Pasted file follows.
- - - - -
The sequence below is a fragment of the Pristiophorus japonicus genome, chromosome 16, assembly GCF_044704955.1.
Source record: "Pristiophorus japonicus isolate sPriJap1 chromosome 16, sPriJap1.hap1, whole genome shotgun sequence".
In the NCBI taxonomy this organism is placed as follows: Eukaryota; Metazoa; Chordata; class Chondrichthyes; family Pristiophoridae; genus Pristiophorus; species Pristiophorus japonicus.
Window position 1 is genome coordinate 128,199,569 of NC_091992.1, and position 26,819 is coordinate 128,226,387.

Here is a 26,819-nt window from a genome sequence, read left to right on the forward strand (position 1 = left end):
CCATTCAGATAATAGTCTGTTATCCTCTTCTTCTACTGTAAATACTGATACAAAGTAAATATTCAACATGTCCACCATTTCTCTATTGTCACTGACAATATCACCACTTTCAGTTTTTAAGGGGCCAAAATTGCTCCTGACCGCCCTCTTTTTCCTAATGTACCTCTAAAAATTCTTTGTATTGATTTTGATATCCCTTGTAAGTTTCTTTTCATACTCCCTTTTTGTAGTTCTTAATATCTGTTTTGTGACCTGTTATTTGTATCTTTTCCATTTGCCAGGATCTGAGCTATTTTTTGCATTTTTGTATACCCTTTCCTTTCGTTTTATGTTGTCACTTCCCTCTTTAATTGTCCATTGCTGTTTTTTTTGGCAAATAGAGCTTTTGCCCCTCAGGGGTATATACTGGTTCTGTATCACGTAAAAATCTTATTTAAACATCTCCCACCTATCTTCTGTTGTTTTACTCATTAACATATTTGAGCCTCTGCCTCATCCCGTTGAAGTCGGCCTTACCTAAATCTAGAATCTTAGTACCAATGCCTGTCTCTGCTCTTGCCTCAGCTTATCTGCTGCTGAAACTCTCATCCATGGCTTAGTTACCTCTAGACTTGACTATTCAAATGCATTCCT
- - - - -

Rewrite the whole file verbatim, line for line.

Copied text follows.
The sequence below is a fragment of the Pristiophorus japonicus genome, chromosome 16, assembly GCF_044704955.1.
Source record: "Pristiophorus japonicus isolate sPriJap1 chromosome 16, sPriJap1.hap1, whole genome shotgun sequence".
In the NCBI taxonomy this organism is placed as follows: Eukaryota; Metazoa; Chordata; class Chondrichthyes; family Pristiophoridae; genus Pristiophorus; species Pristiophorus japonicus.
Window position 1 is genome coordinate 128,199,569 of NC_091992.1, and position 26,819 is coordinate 128,226,387.

Here is a 26,819-nt window from a genome sequence, read left to right on the forward strand (position 1 = left end):
CCATTCAGATAATAGTCTGTTATCCTCTTCTTCTACTGTAAATACTGATACAAAGTAAATATTCAACATGTCCACCATTTCTCTATTGTCACTGACAATATCACCACTTTCAGTTTTTAAGGGGCCAAAATTGCTCCTGACCGCCCTCTTTTTCCTAATGTACCTCTAAAAATTCTTTGTATTGATTTTGATATCCCTTGTAAGTTTCTTTTCATACTCCCTTTTTGTAGTTCTTAATATCTGTTTTGTGACCTGTTATTTGTATCTTTTCCATTTGCCAGGATCTGAGCTATTTTTTGCATTTTTGTATACCCTTTCCTTTCGTTTTATGTTGTCACTTCCCTCTTTAATTGTCCATTGCTGTTTTTTTTGGCAAATAGAGCTTTTGCCCCTCAGGGGTATATACTGGTTCTGTATCACGTAAAAATCTTATTTAAACATCTCCCACCTATCTTCTGTTGTTTTACTCATTAACATATTTGAGCCTCTGCCTCATCCCGTTGAAGTCGGCCTTACCTAAATCTAGAATCTTAGTACCAATGCCTGTCTCTGCTCTTGCCTCAGCTTATCTGCTGCTGAAACTCTCATCCATGGCTTAGTTACCTCTAGACTTGACTATTCAAATGCATTCCT